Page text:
Life in the Ark

From commentary in the May reading of the Rule of St. Benedict: 

“Why do you need teachers?” the visitor asked a disciple. “Because,” the disciple answered, “if water must be heated it needs a vessel between the fire and itself.”  

Jean Vanier received the call to take Phillipe and Thomas, two mentally handicapped men he met while visiting a large French asylum, into his home and into his life.  Doctor of Philosophy, learned man of letters, distinguished Naval officer…he laid it all aside to live with and care for two men of no earthly prospect whatever.  Vanier died May 7, 2019 at the age of 90.

I’ve no doubt that L’Arche, the international model of life-sharing community that Vanier founded, was the vessel needed between the baptismal waters and the fire of Christ’s call to give up our lives and follow Him in caring for the forgotten and neglected of the world.

In the larger sense, of course, it is the Church universal that functions as the vessel.  Born of the Church, L’Arche sprang forth to give the world a new vision of people with intellectual disabilities.  It woke the world up with the surprising news that these people not only have needs, they have gifts that the world both desperately needs and needs to recognize.

L’Arche means “the ark,” another vessel in which all of humanity, accompanied by our fellow creatures, would survive the destruction of the world and begin anew.  The name is a stroke of genius, its implications perhaps not even recognized at first.  We may see it only as a happy little metaphor of “we’re all in this together.” 

Nice.

At its heart, however, we see its meaning as we consider life on the Ark, which could not have been comfortable—crowded, noisy, smelly, with a relentless workload.  Caring for other people and other creatures doesn’t make for a lot of free time in which to contemplate the mysteries of life.  Any mother and any farmer can tell us that.  The romance wears off quickly in the face of the day-to-day, and we’ve got to trust our call to keep on keeping on.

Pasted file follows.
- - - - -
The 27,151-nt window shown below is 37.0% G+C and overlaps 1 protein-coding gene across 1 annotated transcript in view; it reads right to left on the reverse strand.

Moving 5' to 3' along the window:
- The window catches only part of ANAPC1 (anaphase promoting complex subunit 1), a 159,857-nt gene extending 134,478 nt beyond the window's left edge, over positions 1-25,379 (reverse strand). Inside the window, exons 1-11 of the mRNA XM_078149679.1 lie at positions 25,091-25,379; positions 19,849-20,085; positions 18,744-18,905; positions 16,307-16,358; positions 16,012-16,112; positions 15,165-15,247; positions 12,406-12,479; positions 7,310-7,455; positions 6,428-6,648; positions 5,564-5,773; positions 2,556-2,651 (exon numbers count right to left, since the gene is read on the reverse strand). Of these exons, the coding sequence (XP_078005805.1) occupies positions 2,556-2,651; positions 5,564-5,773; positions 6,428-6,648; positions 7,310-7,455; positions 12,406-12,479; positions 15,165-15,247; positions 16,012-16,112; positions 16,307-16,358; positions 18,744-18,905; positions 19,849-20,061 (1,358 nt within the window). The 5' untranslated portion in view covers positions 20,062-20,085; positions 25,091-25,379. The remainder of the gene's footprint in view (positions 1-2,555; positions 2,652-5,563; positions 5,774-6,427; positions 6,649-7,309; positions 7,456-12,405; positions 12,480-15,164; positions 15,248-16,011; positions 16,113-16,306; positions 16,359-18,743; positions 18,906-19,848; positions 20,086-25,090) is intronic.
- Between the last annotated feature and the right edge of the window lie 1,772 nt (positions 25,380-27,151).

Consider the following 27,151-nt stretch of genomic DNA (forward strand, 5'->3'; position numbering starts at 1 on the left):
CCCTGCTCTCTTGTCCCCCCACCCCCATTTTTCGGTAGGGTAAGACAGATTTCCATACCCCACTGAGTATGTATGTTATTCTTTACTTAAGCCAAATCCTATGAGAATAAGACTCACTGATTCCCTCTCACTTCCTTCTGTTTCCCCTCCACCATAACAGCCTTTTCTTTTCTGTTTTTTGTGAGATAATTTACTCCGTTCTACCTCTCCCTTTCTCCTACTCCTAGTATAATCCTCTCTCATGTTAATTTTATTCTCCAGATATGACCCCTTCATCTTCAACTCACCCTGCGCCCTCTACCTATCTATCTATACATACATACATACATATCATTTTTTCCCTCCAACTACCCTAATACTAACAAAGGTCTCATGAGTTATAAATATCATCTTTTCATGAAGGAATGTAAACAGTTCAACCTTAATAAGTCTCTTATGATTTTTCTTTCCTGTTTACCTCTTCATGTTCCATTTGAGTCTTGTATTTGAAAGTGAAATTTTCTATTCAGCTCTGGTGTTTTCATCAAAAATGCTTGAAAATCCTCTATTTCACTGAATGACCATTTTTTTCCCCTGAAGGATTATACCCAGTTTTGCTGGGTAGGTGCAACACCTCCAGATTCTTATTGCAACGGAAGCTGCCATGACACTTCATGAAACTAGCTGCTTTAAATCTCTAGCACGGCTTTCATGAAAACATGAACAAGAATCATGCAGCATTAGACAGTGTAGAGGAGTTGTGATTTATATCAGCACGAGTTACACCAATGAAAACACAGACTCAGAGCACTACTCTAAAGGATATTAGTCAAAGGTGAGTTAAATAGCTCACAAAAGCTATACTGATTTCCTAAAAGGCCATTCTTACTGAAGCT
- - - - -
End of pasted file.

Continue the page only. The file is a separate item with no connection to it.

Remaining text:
L’Arche recognizes that very few are candidates for a permanent life shared with a mentally handicapped person.  Wisely, its founders set up a system whereby those who become paid “Assistants” become the anchors of the community.  At the same time, it recruits volunteers—usually young, but not always—who come for 6-12 month stints.  They bring fresh ideas, openness of heart, and joy to their task of walking part-way through their lives’ journey with people who have many fewer options.

Deacon Mark, our permanent deacon at St. Louis says, “Wherever Jesus says ‘love,’ you can safely substitute the word ‘sacrifice.’”   I tried it for a day.  When I said “I love you,” to Jerry, I said in my mind “I’m willing to sacrifice for you.”  It puts a different spin on things and I like it.  It takes a word—love—that we feel we have to drum up a feeling about, and substitutes one that describes something we are expected to do.  It immediately calls the question: “What am I willing to sacrifice for you today?”

The community we created in 1989 was conceived in the spirit of L’Arche.  Now that we’ve “retired,” we still work to continue that spirit.  We don’t have to build another 400 acre ranch, but through Point Rider we still continue embrace our mission to extend the spirit of L’Arche—and the good news that our children, friends, brothers and sisters with mental handicaps have equal claim to respect and friendship, and are worthy of the love and sacrifice it takes.

Judy Horton and her husband Jerry are co-founders of Down Home Ranch and the Point Rider Foundation.  She is in the third year of working with a community dedicated to bringing L’Arche to Austin.